Against the Autonomy Argument for Mandatory GMO Labeling

Public Affairs Quarterly 32 (2):85-117 (2018)

Abstract

Many argue that consumers possess a “right to know” when products contain ingredients derived from genetically modified organisms, on the grounds that it would protect consumer autonomy. In this paper, I critically evaluate that claim. I begin by providing a version of the “consumer autonomy” argument, showing that its success relies on ambiguities in the notion of autonomy. I then distinguish four approaches to autonomy and articulate the circumstances under which they would support active disclosure of a product property. I argue that none of these conceptions would support active disclosure of the presence of ingredients derived from genetically modified organisms.

Download options

PhilArchive



    Upload a copy of this work     Papers currently archived: 72,879

External links

Setup an account with your affiliations in order to access resources via your University's proxy server

Through your library

Analytics

Added to PP
2018-02-18

Downloads
87 (#137,288)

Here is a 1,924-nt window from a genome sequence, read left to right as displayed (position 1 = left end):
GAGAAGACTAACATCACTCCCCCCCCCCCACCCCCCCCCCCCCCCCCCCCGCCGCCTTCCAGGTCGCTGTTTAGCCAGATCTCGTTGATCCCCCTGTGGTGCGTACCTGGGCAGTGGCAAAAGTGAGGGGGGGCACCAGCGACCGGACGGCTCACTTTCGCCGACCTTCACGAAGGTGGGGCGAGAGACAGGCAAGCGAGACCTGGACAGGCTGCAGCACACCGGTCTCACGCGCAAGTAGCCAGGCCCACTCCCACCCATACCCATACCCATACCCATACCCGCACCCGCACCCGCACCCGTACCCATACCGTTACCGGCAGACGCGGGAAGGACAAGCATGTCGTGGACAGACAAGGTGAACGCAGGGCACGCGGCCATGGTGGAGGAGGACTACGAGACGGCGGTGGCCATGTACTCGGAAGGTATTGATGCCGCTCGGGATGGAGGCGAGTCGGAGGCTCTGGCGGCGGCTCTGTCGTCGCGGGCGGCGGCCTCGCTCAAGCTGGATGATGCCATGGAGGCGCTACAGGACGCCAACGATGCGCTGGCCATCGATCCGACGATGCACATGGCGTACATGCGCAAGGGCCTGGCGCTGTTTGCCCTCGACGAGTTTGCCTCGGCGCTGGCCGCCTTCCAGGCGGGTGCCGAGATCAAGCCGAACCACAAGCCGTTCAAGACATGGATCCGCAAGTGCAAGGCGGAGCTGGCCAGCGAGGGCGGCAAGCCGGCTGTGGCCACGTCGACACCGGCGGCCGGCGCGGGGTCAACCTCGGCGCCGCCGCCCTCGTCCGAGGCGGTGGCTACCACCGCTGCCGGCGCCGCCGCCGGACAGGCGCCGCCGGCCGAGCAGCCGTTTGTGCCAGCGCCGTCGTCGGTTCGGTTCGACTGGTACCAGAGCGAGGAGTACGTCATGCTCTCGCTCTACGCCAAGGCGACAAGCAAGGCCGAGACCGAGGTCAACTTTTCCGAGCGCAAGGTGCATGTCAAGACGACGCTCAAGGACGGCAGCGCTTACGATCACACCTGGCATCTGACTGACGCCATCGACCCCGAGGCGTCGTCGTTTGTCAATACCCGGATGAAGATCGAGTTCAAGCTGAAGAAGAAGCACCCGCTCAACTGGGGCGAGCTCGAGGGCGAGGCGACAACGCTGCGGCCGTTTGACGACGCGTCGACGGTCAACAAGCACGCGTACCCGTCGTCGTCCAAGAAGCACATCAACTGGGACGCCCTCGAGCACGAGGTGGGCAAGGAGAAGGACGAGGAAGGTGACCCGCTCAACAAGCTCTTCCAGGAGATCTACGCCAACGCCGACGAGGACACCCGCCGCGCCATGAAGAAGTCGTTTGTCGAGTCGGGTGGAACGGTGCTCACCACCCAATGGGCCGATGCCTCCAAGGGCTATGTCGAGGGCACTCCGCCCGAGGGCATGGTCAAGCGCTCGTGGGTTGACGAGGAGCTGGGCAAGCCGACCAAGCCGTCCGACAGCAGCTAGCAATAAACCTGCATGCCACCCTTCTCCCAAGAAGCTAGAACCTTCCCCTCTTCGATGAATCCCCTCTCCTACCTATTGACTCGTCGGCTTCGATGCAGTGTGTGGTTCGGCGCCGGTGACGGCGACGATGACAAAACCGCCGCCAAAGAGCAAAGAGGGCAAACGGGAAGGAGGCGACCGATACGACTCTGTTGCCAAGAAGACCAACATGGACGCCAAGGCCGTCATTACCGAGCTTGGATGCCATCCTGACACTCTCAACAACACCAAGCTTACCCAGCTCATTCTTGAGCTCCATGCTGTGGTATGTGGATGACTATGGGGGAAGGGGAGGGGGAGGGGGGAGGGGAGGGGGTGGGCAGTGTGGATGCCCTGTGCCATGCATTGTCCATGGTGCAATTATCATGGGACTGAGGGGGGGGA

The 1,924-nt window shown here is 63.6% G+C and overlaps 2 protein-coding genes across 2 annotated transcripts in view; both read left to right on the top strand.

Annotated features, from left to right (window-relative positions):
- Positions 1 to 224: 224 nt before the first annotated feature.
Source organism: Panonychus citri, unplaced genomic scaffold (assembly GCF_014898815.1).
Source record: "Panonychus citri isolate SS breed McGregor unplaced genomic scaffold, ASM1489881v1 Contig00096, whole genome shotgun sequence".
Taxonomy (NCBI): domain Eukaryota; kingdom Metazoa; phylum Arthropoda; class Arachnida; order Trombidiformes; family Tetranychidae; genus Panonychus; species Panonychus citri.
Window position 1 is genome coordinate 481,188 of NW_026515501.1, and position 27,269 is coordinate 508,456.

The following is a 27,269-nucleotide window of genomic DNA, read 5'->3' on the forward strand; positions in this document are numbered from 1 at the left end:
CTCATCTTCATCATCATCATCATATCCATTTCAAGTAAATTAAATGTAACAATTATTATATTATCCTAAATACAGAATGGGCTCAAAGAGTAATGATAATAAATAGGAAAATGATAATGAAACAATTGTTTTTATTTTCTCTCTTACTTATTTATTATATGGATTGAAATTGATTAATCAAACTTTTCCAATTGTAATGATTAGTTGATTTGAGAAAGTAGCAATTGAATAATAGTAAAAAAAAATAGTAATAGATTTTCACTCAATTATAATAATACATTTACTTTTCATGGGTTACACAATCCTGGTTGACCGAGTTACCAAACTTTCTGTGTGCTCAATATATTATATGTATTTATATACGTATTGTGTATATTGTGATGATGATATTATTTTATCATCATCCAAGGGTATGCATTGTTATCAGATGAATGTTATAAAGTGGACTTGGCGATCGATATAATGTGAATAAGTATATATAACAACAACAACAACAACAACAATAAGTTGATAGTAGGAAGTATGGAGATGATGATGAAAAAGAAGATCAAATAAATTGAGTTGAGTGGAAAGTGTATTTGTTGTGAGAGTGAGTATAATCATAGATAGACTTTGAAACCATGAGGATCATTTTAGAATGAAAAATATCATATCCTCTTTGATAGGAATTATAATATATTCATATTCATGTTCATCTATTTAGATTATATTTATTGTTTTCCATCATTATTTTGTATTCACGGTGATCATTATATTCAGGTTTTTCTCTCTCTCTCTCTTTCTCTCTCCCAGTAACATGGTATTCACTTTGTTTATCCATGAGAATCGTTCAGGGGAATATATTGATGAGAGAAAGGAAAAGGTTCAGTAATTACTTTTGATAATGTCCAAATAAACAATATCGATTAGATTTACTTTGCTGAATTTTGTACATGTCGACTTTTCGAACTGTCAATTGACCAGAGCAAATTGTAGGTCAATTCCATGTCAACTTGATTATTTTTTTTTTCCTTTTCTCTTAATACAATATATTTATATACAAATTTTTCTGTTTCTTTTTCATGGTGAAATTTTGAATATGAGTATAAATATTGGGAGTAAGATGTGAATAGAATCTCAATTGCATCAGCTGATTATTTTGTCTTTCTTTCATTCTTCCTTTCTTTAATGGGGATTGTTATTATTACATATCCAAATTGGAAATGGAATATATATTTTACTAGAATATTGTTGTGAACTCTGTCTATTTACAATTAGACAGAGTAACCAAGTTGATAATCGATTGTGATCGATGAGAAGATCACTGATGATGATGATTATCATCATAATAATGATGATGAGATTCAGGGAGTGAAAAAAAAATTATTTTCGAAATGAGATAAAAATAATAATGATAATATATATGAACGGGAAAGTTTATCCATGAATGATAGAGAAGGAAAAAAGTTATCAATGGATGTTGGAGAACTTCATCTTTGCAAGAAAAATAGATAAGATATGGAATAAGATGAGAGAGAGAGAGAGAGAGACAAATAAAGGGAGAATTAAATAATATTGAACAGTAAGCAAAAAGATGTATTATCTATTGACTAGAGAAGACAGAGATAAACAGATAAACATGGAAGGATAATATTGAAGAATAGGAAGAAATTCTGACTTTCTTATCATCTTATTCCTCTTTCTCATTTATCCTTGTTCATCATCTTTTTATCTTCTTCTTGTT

6 months
1 (#386,016)

Historical graph of downloads
How can I increase my downloads?

Author's Profile

Jonathan Herington
University of Rochester

References found in this work

Anarchy, State, and Utopia.Robert Nozick - 1974 - New York: Basic Books.
Freedom of the Will and the Concept of a Person.Harry Frankfurt - 1971 - Journal of Philosophy 68 (1):5-20.
Freedom of the Will and the Concept of a Person.Harry Frankfurt - 2004 - In Tim Crane & Katalin Farkas (eds.), Metaphysics: A Guide and Anthology. Oxford University Press.
Sex, Lies, and Consent.Tom Dougherty - 2013 - Ethics 123 (4):717-744.

View all 41 references / Add more references

Citations of this work

No citations found.

Add more citations

Similar books and articles

Consumer Autonomy and Sufficiency of Gmf Labeling.Helena Siipi & Susanne Uusitalo - 2008 - Journal of Agricultural and Environmental Ethics 21 (4):353-369.
Does Autonomy Count in Favor of Labeling Genetically Modified Food?Kirsten Hansen - 2004 - Journal of Agricultural and Environmental Ethics 17 (1):67-76.
Consumer Autonomy and Availability of Genetically Modified Food.Helena Siipi & Susanne Uusitalo - 2011 - Journal of Agricultural and Environmental Ethics 24 (2):147-163.
Welfare, Autonomy, and the Autonomy Fallacy.Dale Dorsey - 2015 - Pacific Philosophical Quarterly 96 (2):141-164.
Raz on the Right to Autonomy.Nicole Hassoun - 2014 - European Journal of Philosophy 22 (1):96-109.
Constructivism and the Argument From Autonomy.Robert Stern - 2012 - In Jimmy Lenman & Yonatan Shemmer (eds.), Constructivism in Practical Philosophy. Oxford University Press. pp. 119.
Environmental Footprint of Foods: The Duty to Inform. [REVIEW]Lorenzo Del Savio & Bettina Schmietow - 2013 - Journal of Agricultural and Environmental Ethics 26 (4):787-796.
How to Distinguish Autonomy From Integrity.Carolyn Mcleod - 2005 - Canadian Journal of Philosophy 35 (1):107 - 134.
Foucault and Autonomy.James Wong - 2010 - Archiv für Rechts- Und Sozialphilosophie 96 (3):277-290.